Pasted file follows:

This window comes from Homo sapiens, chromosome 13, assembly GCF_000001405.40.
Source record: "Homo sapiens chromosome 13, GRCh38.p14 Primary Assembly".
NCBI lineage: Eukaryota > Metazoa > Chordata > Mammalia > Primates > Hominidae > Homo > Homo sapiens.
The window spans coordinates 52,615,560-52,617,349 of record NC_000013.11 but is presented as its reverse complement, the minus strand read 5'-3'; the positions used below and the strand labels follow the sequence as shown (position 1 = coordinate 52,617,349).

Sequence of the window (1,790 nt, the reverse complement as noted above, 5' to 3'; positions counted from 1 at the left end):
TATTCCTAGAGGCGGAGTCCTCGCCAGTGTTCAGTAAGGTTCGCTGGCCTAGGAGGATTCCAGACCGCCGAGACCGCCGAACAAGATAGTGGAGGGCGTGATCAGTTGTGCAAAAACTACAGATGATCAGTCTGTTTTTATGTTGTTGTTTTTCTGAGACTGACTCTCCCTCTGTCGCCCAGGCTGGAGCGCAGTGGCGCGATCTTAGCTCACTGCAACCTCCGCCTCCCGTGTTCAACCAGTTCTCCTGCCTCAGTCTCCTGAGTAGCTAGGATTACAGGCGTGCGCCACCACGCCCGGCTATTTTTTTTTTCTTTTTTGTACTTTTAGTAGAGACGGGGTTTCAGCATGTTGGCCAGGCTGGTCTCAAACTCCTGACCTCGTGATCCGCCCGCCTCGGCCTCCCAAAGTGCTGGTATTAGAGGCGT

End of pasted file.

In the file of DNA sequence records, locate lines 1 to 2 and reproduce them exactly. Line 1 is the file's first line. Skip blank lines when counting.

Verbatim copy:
This window comes from Homo sapiens, chromosome 13, assembly GCF_000001405.40.
Source record: "Homo sapiens chromosome 13, GRCh38.p14 Primary Assembly".